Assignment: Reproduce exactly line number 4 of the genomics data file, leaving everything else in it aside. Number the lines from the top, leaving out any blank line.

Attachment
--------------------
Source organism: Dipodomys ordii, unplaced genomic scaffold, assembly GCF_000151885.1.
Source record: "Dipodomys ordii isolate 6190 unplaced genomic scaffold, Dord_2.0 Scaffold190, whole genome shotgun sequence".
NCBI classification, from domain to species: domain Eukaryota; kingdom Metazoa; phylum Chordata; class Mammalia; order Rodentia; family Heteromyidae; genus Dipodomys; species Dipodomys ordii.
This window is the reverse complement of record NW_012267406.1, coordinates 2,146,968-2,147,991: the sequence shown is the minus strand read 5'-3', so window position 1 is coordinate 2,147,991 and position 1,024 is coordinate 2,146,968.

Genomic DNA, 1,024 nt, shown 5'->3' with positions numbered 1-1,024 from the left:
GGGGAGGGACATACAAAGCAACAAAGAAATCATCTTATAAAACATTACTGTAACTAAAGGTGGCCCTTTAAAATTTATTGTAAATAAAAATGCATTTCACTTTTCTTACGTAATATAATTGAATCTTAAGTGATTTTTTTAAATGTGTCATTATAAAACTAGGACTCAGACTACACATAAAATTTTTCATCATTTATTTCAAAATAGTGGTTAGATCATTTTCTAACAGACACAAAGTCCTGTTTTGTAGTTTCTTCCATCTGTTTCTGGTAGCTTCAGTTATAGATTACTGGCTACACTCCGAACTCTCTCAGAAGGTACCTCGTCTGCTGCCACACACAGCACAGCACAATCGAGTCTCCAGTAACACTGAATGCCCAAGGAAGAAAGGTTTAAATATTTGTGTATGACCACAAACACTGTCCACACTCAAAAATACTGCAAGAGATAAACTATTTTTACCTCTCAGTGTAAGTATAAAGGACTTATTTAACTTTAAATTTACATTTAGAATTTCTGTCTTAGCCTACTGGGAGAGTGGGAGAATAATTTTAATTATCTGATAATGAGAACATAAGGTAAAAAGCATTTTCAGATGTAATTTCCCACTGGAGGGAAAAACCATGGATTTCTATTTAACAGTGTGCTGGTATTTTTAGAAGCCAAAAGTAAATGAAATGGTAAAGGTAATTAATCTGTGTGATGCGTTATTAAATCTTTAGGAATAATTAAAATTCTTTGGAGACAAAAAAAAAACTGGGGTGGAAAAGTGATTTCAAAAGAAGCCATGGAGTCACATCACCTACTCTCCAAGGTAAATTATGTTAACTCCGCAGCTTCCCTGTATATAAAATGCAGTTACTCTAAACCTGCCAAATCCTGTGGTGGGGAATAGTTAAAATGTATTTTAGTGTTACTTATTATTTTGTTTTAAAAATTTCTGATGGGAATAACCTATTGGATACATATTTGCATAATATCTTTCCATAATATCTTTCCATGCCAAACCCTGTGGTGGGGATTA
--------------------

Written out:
This window is the reverse complement of record NW_012267406.1, coordinates 2,146,968-2,147,991: the sequence shown is the minus strand read 5'-3', so window position 1 is coordinate 2,147,991 and position 1,024 is coordinate 2,146,968.